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Adhikari, L. , Mohseni-Moghadam, M. and Missaoui, A. (2018) Allelopathic Effects of Cereal Rye on Weed Suppression and Forage Yield in Alfalfa. American Journal of Plant Sciences, 9, 685-700. doi: 10.4236/ajps.2018.94054.

1. Introduction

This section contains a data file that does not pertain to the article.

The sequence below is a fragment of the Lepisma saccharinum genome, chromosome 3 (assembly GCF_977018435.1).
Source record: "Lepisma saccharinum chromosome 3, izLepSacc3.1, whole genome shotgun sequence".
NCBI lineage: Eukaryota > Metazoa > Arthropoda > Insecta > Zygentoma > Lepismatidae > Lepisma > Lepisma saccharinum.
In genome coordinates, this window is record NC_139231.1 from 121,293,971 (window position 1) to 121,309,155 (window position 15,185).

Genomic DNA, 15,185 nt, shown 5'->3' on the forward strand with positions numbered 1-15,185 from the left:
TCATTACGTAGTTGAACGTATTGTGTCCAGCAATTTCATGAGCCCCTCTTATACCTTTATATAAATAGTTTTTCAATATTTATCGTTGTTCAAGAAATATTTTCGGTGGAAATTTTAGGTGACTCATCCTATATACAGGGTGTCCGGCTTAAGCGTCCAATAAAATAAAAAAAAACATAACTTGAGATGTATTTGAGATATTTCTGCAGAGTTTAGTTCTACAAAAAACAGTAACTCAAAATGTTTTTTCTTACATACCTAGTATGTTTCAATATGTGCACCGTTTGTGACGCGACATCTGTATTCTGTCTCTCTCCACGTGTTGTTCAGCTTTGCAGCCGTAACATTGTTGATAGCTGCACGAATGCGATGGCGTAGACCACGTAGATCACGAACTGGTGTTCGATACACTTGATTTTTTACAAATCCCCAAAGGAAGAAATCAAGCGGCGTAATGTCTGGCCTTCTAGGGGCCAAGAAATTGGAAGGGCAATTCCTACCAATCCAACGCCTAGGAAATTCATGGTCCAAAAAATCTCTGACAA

Alfalfa (Medicago sativa L.) is a perennial, cool season, C3 forage species cultivated throughout the world and is primarily used for hay, pasture, silage, and cover crop [1] . Alfalfa and its mixtures make most of the hay production in the US, with nearly 7 Million ha planted in 2017 [2] . Alfalfa makes cropping system sustainable by reducing soil erosion, enhancing soil quality, and fixes atmospheric nitrogen in the soil [3] . As a perennial crop, alfalfa persists for multiple years, reducing the cost of establishment. Several biotic and abiotic factors pose challenges to alfalfa seed germination, emergence and seedling growth in the establishment phase. Weeds compete with alfalfa for light, water, and nutrients [4] [5] and consequently reduce yield and forage quality [6] . Newly established stands are especially more vulnerable [7] , but older stands [8] and frequently cut stands [9] [10] are also affected. Therefore, the first year of planting is very crucial in terms of crop establishment, biomass yield, and stand persistence of alfalfa.